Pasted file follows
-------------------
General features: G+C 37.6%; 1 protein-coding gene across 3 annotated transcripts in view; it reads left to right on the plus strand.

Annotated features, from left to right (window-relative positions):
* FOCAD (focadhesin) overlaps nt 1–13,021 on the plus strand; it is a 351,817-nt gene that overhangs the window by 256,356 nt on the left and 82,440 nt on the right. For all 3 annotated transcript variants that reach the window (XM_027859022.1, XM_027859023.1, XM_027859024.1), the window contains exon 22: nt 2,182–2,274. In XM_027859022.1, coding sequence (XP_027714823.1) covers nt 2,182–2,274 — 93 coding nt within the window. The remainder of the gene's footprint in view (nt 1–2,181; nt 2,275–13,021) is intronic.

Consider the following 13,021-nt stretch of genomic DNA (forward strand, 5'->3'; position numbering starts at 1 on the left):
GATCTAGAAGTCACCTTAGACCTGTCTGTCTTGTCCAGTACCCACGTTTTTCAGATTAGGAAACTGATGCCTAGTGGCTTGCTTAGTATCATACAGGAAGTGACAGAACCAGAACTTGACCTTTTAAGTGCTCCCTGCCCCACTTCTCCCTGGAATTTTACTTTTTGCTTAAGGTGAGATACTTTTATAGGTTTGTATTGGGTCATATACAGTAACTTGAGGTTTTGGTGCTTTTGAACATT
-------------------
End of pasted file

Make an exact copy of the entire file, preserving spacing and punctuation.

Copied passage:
General features: G+C 37.6%; 1 protein-coding gene across 3 annotated transcripts in view; it reads left to right on the plus strand.

Annotated features, from left to right (window-relative positions):
* FOCAD (focadhesin) overlaps nt 1–13,021 on the plus strand; it is a 351,817-nt gene that overhangs the window by 256,356 nt on the left and 82,440 nt on the right. For all 3 annotated transcript variants that reach the window (XM_027859022.1, XM_027859023.1, XM_027859024.1), the window contains exon 22: nt 2,182–2,274. In XM_027859022.1, coding sequence (XP_027714823.1) covers nt 2,182–2,274 — 93 coding nt within the window. The remainder of the gene's footprint in view (nt 1–2,181; nt 2,275–13,021) is intronic.

Consider the following 13,021-nt stretch of genomic DNA (forward strand, 5'->3'; position numbering starts at 1 on the left):
GATCTAGAAGTCACCTTAGACCTGTCTGTCTTGTCCAGTACCCACGTTTTTCAGATTAGGAAACTGATGCCTAGTGGCTTGCTTAGTATCATACAGGAAGTGACAGAACCAGAACTTGACCTTTTAAGTGCTCCCTGCCCCACTTCTCCCTGGAATTTTACTTTTTGCTTAAGGTGAGATACTTTTATAGGTTTGTATTGGGTCATATACAGTAACTTGAGGTTTTGGTGCTTTTGAACATT